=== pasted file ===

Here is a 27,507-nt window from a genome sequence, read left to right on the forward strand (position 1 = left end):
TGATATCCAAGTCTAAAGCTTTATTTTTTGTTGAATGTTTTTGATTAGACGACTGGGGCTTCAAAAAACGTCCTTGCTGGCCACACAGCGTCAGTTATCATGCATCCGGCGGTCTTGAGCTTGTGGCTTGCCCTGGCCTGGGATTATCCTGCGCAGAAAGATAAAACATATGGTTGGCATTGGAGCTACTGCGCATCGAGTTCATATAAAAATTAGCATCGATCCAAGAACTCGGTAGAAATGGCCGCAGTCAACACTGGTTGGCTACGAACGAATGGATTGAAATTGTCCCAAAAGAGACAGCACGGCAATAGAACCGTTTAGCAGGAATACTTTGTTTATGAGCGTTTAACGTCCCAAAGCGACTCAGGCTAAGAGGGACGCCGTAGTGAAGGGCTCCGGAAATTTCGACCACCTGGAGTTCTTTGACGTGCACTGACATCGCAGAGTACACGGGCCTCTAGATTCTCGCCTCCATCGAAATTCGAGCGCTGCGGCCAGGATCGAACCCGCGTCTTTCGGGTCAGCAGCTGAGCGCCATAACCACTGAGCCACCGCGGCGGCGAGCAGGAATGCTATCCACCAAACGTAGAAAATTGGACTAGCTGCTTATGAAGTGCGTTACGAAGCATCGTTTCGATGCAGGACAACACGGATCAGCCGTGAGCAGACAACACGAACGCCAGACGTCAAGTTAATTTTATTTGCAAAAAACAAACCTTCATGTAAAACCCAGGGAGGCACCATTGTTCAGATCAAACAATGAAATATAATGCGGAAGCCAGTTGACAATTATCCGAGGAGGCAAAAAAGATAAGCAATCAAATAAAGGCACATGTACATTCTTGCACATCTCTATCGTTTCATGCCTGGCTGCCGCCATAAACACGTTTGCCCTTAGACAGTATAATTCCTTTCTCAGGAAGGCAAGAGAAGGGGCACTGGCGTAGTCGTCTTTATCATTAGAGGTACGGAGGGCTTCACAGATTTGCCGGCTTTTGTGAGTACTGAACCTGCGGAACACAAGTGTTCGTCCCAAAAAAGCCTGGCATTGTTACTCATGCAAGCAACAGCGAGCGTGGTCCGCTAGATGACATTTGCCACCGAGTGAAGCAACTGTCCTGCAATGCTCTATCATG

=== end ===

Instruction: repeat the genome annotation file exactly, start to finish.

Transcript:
Here is a 27,507-nt window from a genome sequence, read left to right on the forward strand (position 1 = left end):
TGATATCCAAGTCTAAAGCTTTATTTTTTGTTGAATGTTTTTGATTAGACGACTGGGGCTTCAAAAAACGTCCTTGCTGGCCACACAGCGTCAGTTATCATGCATCCGGCGGTCTTGAGCTTGTGGCTTGCCCTGGCCTGGGATTATCCTGCGCAGAAAGATAAAACATATGGTTGGCATTGGAGCTACTGCGCATCGAGTTCATATAAAAATTAGCATCGATCCAAGAACTCGGTAGAAATGGCCGCAGTCAACACTGGTTGGCTACGAACGAATGGATTGAAATTGTCCCAAAAGAGACAGCACGGCAATAGAACCGTTTAGCAGGAATACTTTGTTTATGAGCGTTTAACGTCCCAAAGCGACTCAGGCTAAGAGGGACGCCGTAGTGAAGGGCTCCGGAAATTTCGACCACCTGGAGTTCTTTGACGTGCACTGACATCGCAGAGTACACGGGCCTCTAGATTCTCGCCTCCATCGAAATTCGAGCGCTGCGGCCAGGATCGAACCCGCGTCTTTCGGGTCAGCAGCTGAGCGCCATAACCACTGAGCCACCGCGGCGGCGAGCAGGAATGCTATCCACCAAACGTAGAAAATTGGACTAGCTGCTTATGAAGTGCGTTACGAAGCATCGTTTCGATGCAGGACAACACGGATCAGCCGTGAGCAGACAACACGAACGCCAGACGTCAAGTTAATTTTATTTGCAAAAAACAAACCTTCATGTAAAACCCAGGGAGGCACCATTGTTCAGATCAAACAATGAAATATAATGCGGAAGCCAGTTGACAATTATCCGAGGAGGCAAAAAAGATAAGCAATCAAATAAAGGCACATGTACATTCTTGCACATCTCTATCGTTTCATGCCTGGCTGCCGCCATAAACACGTTTGCCCTTAGACAGTATAATTCCTTTCTCAGGAAGGCAAGAGAAGGGGCACTGGCGTAGTCGTCTTTATCATTAGAGGTACGGAGGGCTTCACAGATTTGCCGGCTTTTGTGAGTACTGAACCTGCGGAACACAAGTGTTCGTCCCAAAAAAGCCTGGCATTGTTACTCATGCAAGCAACAGCGAGCGTGGTCCGCTAGATGACATTTGCCACCGAGTGAAGCAACTGTCCTGCAATGCTCTATCATG